Universities sued over high TIAA-CREF, Fidelity retirement plan fees

If you are in UO’s ORP and/or the TDI 403(b) retirement plans, do you know how much you are paying your money managers?

As this NYT story notes, it matters:

Even modest reductions in costs can have a significant effect on retirees’ savings. An oft-cited example from the Labor Department: Paying 1 percentage point more in fees over a 35-year career — say 1.5 percent instead of 0.5 percent — can leave that worker with 28 percent less money at retirement. An account with $25,000 — and no further contributions for those 35 years — would rise to only $163,000 instead of $227,000, at an annual rate of 7 percent.

The complaint against N.Y.U. — which involves two 403(b) plans covering faculty, research administration and the medical school — centers largely on costs. The complaint said that participants were offered too many investment choices (there were more than 100 options for faculty), and that many of them were too expensive. The suit, filed in Federal District Court for the Southern District of New York, singles out several investments, including the TIAA Traditional Annuity, which it said has severe restrictions and penalties for withdrawal, as well as variable annuities that have several layers of fees and have historically underperformed.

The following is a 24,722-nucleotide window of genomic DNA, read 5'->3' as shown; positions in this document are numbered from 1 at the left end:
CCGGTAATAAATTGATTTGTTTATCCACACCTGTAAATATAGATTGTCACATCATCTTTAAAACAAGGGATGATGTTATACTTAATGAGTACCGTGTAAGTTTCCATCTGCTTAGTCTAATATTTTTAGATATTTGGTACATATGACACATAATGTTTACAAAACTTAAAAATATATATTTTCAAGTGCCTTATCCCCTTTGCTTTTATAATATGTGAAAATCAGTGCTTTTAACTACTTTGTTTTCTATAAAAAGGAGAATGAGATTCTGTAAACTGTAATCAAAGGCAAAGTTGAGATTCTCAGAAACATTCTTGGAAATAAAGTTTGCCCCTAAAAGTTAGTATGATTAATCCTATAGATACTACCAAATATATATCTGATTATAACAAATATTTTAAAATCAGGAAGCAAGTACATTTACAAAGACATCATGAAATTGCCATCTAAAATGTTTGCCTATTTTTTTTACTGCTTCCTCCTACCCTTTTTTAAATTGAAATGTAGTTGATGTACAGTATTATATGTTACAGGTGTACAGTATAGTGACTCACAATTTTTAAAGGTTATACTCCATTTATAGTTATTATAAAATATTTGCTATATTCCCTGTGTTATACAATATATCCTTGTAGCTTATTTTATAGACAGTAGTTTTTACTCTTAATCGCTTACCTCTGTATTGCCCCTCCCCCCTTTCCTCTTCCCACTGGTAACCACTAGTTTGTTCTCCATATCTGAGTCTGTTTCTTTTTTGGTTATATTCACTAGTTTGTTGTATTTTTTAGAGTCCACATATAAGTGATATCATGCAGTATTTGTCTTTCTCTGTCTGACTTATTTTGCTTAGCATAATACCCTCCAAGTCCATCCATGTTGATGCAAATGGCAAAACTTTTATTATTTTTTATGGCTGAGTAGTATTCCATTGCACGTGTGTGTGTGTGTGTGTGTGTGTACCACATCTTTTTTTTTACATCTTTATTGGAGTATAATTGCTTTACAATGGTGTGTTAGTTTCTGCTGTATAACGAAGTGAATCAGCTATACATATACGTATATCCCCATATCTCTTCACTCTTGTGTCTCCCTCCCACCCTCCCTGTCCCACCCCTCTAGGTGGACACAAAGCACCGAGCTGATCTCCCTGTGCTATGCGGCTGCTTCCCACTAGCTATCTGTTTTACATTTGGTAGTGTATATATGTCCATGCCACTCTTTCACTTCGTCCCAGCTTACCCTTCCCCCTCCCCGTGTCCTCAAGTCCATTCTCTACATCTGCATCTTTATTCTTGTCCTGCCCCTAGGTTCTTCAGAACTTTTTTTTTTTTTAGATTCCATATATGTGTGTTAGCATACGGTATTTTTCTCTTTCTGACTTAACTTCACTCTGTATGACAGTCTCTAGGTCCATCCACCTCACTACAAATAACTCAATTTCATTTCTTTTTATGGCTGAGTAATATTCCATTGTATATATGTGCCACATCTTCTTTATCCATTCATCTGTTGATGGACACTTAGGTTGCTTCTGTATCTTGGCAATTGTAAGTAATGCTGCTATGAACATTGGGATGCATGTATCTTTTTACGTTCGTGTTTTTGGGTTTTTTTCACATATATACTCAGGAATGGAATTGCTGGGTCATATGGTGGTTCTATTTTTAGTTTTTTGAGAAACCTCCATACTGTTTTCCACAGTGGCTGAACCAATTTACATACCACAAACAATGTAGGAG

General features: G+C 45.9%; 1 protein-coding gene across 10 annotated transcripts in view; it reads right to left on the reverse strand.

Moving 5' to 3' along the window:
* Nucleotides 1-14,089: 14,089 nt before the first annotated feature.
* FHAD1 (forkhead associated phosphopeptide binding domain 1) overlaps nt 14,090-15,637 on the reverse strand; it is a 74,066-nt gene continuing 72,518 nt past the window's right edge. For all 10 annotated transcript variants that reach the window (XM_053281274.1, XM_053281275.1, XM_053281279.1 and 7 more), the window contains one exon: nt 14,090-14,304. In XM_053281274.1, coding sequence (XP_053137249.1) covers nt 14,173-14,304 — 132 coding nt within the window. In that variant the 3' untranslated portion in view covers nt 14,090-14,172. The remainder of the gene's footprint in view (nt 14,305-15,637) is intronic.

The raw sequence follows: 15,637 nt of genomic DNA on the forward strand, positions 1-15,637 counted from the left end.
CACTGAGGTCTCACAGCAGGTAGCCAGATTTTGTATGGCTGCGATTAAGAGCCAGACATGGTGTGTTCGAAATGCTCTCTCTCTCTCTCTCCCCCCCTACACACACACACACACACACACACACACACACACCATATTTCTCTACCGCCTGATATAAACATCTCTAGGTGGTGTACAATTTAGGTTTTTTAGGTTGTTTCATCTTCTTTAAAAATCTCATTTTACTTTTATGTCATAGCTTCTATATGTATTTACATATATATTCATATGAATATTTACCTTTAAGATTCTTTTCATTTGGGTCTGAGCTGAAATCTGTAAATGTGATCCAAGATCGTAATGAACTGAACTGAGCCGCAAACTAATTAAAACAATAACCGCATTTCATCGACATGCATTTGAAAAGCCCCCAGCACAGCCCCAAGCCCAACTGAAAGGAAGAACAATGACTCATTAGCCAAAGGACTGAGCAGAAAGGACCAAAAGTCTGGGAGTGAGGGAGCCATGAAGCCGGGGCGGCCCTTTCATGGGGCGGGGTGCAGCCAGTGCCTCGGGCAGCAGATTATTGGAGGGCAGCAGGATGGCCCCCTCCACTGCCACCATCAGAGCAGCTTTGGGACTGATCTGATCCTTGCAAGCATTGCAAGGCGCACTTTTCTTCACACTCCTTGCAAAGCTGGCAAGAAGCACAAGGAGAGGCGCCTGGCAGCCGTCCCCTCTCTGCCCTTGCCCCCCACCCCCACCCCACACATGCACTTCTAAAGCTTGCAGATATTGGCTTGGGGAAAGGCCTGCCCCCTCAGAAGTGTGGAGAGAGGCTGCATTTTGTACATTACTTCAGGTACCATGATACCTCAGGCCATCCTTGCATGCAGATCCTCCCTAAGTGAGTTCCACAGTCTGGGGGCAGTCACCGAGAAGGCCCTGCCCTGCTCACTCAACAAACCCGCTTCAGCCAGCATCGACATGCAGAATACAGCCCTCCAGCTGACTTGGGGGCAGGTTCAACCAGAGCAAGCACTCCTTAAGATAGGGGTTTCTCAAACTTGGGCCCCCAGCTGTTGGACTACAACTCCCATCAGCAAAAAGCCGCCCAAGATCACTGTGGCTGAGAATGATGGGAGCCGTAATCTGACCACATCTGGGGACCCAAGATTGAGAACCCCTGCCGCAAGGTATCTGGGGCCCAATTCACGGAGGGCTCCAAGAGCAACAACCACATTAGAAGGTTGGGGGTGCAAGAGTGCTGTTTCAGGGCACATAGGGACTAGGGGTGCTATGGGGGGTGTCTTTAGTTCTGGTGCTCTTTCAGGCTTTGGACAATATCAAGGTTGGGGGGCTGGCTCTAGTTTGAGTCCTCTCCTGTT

TIAA said it needed more time to review the lawsuit. …

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